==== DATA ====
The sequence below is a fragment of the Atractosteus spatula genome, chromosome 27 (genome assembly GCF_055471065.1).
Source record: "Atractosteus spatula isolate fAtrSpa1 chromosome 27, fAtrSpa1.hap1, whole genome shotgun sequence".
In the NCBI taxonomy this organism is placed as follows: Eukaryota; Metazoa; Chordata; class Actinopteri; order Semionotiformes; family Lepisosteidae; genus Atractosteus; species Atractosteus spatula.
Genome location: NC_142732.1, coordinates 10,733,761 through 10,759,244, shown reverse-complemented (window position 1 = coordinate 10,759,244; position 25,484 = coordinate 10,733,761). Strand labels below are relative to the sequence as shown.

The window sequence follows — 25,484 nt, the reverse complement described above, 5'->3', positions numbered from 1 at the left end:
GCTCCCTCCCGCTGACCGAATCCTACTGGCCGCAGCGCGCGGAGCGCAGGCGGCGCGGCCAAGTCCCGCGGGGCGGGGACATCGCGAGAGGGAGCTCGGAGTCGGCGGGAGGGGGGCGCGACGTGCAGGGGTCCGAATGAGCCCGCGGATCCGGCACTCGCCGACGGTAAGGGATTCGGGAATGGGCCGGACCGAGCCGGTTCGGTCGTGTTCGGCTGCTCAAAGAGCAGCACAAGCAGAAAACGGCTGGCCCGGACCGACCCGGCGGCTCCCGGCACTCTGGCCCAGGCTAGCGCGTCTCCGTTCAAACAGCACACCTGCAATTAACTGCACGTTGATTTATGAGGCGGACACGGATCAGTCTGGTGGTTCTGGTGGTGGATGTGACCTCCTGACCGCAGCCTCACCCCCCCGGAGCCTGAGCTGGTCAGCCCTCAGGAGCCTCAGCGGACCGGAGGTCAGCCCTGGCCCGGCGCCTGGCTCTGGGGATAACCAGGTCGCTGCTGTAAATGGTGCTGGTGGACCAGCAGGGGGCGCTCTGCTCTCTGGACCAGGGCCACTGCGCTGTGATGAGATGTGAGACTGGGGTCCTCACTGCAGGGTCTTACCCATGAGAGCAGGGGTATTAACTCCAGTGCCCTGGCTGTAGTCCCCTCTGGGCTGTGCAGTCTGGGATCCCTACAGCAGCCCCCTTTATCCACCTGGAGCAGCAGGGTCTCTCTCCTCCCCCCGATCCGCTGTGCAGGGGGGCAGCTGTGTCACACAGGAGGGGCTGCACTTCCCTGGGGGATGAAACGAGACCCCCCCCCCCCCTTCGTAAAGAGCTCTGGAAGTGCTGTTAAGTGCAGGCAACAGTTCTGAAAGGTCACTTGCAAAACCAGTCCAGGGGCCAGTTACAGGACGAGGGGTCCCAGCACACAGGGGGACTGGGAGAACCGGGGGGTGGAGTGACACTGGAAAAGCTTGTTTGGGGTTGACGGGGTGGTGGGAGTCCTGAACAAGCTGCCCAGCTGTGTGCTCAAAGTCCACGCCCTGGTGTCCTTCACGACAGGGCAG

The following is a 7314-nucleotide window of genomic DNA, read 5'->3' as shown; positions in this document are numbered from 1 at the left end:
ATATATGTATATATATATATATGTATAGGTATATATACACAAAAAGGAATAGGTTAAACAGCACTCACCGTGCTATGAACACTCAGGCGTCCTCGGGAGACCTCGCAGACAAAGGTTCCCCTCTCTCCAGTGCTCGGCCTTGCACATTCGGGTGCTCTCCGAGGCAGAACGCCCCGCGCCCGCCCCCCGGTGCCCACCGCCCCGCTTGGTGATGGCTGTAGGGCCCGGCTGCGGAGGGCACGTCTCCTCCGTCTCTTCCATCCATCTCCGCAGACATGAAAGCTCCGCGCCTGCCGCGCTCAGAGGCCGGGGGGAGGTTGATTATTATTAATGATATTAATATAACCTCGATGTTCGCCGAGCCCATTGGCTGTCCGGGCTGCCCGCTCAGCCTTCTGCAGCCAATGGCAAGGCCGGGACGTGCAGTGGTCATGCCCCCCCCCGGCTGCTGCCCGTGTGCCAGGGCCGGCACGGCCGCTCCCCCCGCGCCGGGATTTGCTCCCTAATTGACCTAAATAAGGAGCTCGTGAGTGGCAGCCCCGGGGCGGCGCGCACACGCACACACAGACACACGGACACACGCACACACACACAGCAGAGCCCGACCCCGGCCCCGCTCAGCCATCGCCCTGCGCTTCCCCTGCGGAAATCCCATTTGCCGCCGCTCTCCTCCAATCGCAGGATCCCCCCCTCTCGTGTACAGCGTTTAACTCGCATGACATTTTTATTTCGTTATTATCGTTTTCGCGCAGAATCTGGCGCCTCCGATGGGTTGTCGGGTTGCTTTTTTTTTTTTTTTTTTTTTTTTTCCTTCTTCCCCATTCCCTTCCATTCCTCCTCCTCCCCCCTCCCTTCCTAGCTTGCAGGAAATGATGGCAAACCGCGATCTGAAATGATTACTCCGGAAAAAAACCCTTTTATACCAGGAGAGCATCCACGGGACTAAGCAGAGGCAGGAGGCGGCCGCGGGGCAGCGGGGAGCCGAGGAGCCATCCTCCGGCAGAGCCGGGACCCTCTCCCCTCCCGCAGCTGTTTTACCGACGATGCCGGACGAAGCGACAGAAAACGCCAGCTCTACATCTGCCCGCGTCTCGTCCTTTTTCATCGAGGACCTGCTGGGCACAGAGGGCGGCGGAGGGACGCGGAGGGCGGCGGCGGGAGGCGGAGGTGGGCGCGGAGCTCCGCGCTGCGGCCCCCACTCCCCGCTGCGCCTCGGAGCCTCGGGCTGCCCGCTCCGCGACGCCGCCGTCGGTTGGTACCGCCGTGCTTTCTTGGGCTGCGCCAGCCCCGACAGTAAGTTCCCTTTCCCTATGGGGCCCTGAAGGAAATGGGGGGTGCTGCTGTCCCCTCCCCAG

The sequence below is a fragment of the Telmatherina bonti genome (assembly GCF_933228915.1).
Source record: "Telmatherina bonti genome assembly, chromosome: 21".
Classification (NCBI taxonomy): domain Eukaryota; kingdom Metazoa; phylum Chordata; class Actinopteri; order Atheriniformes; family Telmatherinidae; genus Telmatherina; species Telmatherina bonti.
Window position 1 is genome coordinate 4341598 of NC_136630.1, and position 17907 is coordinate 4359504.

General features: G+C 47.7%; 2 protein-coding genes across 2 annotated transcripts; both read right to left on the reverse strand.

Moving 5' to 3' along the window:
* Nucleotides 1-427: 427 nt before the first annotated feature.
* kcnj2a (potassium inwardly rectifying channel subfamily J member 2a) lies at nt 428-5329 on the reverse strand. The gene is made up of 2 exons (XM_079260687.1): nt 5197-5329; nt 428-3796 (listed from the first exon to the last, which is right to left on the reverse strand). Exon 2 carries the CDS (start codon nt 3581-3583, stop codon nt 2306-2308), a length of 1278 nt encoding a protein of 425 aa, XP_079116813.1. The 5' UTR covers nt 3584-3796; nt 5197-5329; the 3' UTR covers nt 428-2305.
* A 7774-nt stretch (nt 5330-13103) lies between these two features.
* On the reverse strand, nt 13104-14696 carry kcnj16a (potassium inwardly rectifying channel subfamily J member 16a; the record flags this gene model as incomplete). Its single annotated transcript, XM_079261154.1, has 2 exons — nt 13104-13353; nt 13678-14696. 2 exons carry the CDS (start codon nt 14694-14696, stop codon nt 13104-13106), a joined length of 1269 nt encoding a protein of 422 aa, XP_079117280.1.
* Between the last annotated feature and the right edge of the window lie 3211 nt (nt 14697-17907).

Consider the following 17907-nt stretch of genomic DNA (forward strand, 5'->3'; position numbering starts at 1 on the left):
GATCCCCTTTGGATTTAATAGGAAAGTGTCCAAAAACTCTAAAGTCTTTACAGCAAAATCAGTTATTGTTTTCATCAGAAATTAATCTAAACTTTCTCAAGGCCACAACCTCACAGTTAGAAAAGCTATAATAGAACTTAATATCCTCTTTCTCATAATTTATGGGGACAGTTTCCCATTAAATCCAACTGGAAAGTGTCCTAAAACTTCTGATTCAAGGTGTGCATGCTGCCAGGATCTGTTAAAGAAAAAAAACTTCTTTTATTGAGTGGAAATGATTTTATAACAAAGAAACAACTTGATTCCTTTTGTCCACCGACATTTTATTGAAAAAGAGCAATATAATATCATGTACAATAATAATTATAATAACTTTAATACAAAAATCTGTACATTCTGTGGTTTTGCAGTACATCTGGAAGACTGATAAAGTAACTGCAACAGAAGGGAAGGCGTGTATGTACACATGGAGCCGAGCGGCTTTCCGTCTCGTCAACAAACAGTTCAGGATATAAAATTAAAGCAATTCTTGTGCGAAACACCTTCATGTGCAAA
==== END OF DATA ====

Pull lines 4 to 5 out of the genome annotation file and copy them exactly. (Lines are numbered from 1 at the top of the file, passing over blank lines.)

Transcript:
Genome location: NC_142732.1, coordinates 10,733,761 through 10,759,244, shown reverse-complemented (window position 1 = coordinate 10,759,244; position 25,484 = coordinate 10,733,761). Strand labels below are relative to the sequence as shown.

The window sequence follows — 25,484 nt, the reverse complement described above, 5'->3', positions numbered from 1 at the left end: